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Focus : Accepting Alzheimer's : THE OSCAR-NOMINATED 'DUTIFUL DAUGHTER' IS A LOVING TRIBUTE--AND THERAPY FOR ITS MAKER

June 04, 1995|BETH KLEID

At first, Deborah Hoffmann began to document her mother's changing behavior by saving things. She saved the numerous, obsessive notes her mother wrote to herself as reminders to go to the dentist. She taped the repetitive answering-machine messages her mother left for her every five minutes for an hour, as if each time was the first.

"I saved those things just to have a record and also to have proof that this is really happening. I saved them because I thought, 'Nobody's going to believe me,' " says Hoffmann, who, at the time, was a noted documentary film editor living in San Francisco's Bay Area.

Later, the filmmaker in Hoffmann kicked in, and she and her life partner, Frances Reid, a cinematographer, began to bring a camera along when they visited Hoffmann's mother, who was in her 80s. "Again, not with a film in mind, but just because I thought we should record what was going on," Hoffmann, 47, recalls.

The footage they recorded charts Debbie and Doris Hoffmann's poignant mother-daughter journey guided by the disease that was robbing Doris' memory--Alzheimer's. It was eventually made into Hoffmann's documentary, "Complaints of a Dutiful Daughter," a fresh and ultimately uplifting look at a subject many people want to avoid.

And the film that was made with no audience in mind other than Hoffmann's closest friends ended up earning her an Academy Award nomination for her first directorial effort. Now the documentary will be seen by a wider audience as it opens the new season of "P.O.V.," PBS' forum for independent films.

Making the film was good therapy for Hoffmann. "That was a major reason why I did it," she says. It helped her focus on something other than the trying aspects of caring for her mother.

Many of the raw, emotional moments Hoffmann experienced with her mother are reflected in the film. One conversation involves Debbie and Doris talking about their respective parents. Debbie tells Doris that she is her mother. "I was your mother?" the headstrong Doris asks, incredulous. "You are my mother," Debbie replies. "How can I really be your mother; something went wrong," Doris says.

In a touching moment, Debbie answers: "I think something went right."

In spite of some potentially devastating moments, Hoffmann learned to take a lighthearted approach toward her mother. By showing the humorous side to Alzheimer's in the film, Hoffmann she says she broke a taboo. "C'mon, these conversations are absurd," she says. "And it's just crazy to say we can't laugh at them."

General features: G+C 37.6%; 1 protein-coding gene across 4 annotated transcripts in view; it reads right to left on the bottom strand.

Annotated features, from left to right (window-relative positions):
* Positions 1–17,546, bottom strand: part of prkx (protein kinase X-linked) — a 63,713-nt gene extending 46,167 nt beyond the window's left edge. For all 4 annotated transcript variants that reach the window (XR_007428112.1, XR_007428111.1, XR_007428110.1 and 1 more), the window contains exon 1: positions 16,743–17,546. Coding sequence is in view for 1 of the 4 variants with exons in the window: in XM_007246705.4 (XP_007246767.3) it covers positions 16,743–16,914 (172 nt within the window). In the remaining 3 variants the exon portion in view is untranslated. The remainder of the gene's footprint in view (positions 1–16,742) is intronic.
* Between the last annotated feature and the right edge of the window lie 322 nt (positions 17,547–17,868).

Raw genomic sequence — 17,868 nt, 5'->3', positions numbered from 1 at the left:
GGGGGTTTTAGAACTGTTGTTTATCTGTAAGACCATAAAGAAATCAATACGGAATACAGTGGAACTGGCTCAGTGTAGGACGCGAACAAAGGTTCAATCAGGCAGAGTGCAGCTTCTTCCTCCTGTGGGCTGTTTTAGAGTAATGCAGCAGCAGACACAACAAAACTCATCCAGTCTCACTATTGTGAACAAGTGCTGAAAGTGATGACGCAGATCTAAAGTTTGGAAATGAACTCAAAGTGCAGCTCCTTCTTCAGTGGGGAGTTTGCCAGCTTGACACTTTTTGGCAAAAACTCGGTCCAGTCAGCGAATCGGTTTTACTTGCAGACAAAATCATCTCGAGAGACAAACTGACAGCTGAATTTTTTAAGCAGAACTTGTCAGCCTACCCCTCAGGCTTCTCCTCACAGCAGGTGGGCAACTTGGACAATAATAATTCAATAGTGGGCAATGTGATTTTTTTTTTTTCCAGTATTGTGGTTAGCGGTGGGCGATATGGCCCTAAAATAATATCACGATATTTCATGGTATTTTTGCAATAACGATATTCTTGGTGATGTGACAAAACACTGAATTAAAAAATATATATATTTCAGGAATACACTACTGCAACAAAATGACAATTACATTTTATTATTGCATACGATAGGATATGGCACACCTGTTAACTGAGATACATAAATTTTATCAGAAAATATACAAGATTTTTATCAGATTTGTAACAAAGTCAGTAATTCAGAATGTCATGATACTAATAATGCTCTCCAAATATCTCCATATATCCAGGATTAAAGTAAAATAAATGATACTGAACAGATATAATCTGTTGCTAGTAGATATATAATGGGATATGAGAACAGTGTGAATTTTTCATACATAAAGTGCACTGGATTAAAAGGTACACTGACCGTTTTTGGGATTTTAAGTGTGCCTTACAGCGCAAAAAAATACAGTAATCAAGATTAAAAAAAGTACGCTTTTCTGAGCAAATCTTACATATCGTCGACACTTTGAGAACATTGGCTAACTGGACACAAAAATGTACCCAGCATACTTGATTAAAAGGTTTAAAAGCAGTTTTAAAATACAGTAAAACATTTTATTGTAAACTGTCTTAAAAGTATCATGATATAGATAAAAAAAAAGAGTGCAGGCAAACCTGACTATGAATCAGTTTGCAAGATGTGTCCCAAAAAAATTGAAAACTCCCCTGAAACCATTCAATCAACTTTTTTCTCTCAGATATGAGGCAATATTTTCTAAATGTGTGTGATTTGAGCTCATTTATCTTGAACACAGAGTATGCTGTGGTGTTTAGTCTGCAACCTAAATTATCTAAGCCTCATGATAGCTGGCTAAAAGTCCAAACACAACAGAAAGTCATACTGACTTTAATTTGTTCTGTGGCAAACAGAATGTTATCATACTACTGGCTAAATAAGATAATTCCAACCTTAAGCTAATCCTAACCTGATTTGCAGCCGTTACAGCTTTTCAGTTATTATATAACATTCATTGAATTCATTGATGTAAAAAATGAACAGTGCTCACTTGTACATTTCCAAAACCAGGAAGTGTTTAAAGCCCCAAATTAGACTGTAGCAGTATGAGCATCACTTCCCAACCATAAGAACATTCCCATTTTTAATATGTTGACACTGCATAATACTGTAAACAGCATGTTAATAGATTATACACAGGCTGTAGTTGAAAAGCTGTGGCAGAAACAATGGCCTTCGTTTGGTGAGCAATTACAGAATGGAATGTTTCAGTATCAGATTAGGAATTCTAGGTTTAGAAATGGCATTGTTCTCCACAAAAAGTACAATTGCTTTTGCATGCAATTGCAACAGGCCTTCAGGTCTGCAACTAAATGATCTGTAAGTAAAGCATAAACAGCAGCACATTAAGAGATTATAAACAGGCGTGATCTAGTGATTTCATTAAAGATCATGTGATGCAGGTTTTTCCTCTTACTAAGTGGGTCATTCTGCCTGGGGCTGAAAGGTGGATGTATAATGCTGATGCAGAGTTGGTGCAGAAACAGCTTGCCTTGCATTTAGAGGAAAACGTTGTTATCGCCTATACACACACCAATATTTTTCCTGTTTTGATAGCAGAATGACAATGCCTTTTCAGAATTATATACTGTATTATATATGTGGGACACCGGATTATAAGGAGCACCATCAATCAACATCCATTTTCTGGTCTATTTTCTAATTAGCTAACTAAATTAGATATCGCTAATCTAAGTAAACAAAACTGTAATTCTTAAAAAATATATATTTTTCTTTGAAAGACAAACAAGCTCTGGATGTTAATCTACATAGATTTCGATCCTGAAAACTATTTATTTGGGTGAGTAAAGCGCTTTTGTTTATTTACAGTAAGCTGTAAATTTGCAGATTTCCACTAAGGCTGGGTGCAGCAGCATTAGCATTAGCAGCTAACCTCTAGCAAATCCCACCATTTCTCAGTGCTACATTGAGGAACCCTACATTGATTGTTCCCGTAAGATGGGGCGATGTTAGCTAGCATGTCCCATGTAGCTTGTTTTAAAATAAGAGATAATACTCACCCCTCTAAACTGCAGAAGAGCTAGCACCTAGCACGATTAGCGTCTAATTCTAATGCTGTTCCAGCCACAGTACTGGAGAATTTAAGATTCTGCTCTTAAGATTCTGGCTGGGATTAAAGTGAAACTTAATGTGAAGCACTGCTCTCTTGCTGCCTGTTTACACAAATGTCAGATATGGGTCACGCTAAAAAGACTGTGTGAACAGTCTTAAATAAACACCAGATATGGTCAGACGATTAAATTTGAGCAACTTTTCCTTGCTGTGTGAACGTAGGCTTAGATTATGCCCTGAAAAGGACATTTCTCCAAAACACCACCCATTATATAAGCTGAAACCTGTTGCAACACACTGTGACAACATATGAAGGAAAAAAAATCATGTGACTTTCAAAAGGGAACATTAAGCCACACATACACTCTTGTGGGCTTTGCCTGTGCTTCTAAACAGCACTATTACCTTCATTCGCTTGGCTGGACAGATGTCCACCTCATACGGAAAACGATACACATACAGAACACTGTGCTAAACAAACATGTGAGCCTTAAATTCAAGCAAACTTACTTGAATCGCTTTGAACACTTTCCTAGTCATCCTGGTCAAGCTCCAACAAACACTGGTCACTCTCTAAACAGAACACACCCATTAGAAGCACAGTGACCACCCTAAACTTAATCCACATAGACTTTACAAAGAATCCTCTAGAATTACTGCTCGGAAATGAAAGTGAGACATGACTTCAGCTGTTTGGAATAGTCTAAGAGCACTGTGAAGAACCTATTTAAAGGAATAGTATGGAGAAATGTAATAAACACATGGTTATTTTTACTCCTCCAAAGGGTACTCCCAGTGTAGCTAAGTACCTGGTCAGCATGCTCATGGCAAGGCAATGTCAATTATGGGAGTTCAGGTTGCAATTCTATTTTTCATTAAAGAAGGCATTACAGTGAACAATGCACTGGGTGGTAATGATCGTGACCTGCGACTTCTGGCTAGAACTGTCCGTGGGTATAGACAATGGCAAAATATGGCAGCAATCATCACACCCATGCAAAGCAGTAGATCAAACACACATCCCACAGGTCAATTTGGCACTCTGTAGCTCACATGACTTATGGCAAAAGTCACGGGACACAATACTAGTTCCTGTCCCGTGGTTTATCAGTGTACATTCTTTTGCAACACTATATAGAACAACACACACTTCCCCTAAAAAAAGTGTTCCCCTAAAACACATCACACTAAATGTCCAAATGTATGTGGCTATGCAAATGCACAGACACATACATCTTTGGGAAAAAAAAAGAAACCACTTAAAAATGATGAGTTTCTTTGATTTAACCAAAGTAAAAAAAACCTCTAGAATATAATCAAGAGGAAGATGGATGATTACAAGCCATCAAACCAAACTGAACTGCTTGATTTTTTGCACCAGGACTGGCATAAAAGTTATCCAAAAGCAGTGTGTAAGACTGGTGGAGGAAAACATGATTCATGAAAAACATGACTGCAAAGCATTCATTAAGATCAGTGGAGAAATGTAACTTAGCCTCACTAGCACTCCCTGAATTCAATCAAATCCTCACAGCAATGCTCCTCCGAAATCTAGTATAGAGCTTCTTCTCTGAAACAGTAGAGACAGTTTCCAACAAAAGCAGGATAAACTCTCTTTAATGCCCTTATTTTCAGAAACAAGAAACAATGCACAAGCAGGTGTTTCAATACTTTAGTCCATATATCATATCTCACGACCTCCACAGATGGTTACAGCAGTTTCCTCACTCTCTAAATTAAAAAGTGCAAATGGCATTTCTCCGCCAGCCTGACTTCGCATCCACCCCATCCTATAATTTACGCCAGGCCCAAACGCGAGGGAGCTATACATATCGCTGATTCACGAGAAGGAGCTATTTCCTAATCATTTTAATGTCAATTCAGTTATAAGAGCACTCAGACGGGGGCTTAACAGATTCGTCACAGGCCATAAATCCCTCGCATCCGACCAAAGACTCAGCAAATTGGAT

In fact, she set out to make a humorous documentary. "That was absolutely my intention. First of all, because that's my bent," says Hoffmann. "But the other thing is that I looked at a lot of films on the subject of Alzheimer's and aging and caregiving, when I was in the throes of all of this, and they terrified me.

"Those films were useless to me. I wanted to do something different."

Hoffmann's sheer wit is apparent in the film when she chronicles her mother's obsessive stages. There's the banana stage, in which Doris goes on a banana binge; the Lorna Doone period, in which she eats cookie after cookie. During the packing stage, Doris packs her suitcase over and over, with everything from Lorna Doones to clothes hangers.

Hoffman says it's OK to laugh during these scenes, which are as comical as they are painful.

Yet, there's a scene in the film that is anything but funny for Hoffman to watch. "The phone message that my mother left me that says, 'This is your stupid mother and I've done everything wrong' was so hard for me." It made Hoffmann realize that her mother was suffering.

The entire process of making a film on a subject so close to her was not easy. Hoffmann couldn't really throw herself into it until she put her mother in a home for Alzheimer's patients. "I was just too swamped with the emotional, practical aspects of this."

There are parts of the film that make it all worthwhile for Hoffmann. In one scene, the mother--who at one time had trouble accepting that her daughter was gay--takes the camera and begins filming Debbie and her partner, Frances. "There was something so sweet about it," Hoffmann says.

What amazes Hoffmann is that Doris' personality emerges in the film. "The thing that makes me the happiest is that people watch the film and they come up to me and say, 'I really love your mother.' "

The film is indeed a tribute to Doris. Hoffmann lovingly includes photographs from her mother's life. She re-creates a picture of a New York intellectual, the wife of an acclaimed author, the late Banesh Hoffmann, and mother to Debbie and her brother.

To Hoffmann, there are positive effects of Alzheimer's. "My mother has softened tremendously. Certain lifetime defenses fall away." There are many things to learn from her mother's openness, Hoffmann says.

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